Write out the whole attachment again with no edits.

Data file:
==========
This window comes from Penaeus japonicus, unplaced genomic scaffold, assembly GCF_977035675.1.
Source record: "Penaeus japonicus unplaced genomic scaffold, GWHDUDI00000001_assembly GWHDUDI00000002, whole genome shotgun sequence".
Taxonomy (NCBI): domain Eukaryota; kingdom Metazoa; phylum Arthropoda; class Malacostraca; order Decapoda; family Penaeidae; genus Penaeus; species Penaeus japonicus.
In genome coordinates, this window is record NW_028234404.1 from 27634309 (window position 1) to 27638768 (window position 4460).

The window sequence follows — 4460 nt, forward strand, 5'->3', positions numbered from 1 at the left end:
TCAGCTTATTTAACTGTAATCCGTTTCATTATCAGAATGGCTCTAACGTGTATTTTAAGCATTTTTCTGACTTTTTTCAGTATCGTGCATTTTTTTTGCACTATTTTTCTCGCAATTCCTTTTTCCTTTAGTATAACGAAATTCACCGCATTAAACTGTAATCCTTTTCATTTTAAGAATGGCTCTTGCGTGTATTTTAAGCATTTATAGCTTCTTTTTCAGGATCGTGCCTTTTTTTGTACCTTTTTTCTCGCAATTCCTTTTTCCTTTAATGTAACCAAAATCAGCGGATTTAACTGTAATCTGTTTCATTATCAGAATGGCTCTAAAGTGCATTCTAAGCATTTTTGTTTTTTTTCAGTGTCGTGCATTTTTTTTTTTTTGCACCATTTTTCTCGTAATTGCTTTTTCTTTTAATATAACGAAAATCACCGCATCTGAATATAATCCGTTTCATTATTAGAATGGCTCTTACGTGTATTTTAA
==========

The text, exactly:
This window comes from Penaeus japonicus, unplaced genomic scaffold, assembly GCF_977035675.1.
Source record: "Penaeus japonicus unplaced genomic scaffold, GWHDUDI00000001_assembly GWHDUDI00000002, whole genome shotgun sequence".
Taxonomy (NCBI): domain Eukaryota; kingdom Metazoa; phylum Arthropoda; class Malacostraca; order Decapoda; family Penaeidae; genus Penaeus; species Penaeus japonicus.
In genome coordinates, this window is record NW_028234404.1 from 27634309 (window position 1) to 27638768 (window position 4460).

The window sequence follows — 4460 nt, forward strand, 5'->3', positions numbered from 1 at the left end:
TCAGCTTATTTAACTGTAATCCGTTTCATTATCAGAATGGCTCTAACGTGTATTTTAAGCATTTTTCTGACTTTTTTCAGTATCGTGCATTTTTTTTGCACTATTTTTCTCGCAATTCCTTTTTCCTTTAGTATAACGAAATTCACCGCATTAAACTGTAATCCTTTTCATTTTAAGAATGGCTCTTGCGTGTATTTTAAGCATTTATAGCTTCTTTTTCAGGATCGTGCCTTTTTTTGTACCTTTTTTCTCGCAATTCCTTTTTCCTTTAATGTAACCAAAATCAGCGGATTTAACTGTAATCTGTTTCATTATCAGAATGGCTCTAAAGTGCATTCTAAGCATTTTTGTTTTTTTTCAGTGTCGTGCATTTTTTTTTTTTTGCACCATTTTTCTCGTAATTGCTTTTTCTTTTAATATAACGAAAATCACCGCATCTGAATATAATCCGTTTCATTATTAGAATGGCTCTTACGTGTATTTTAA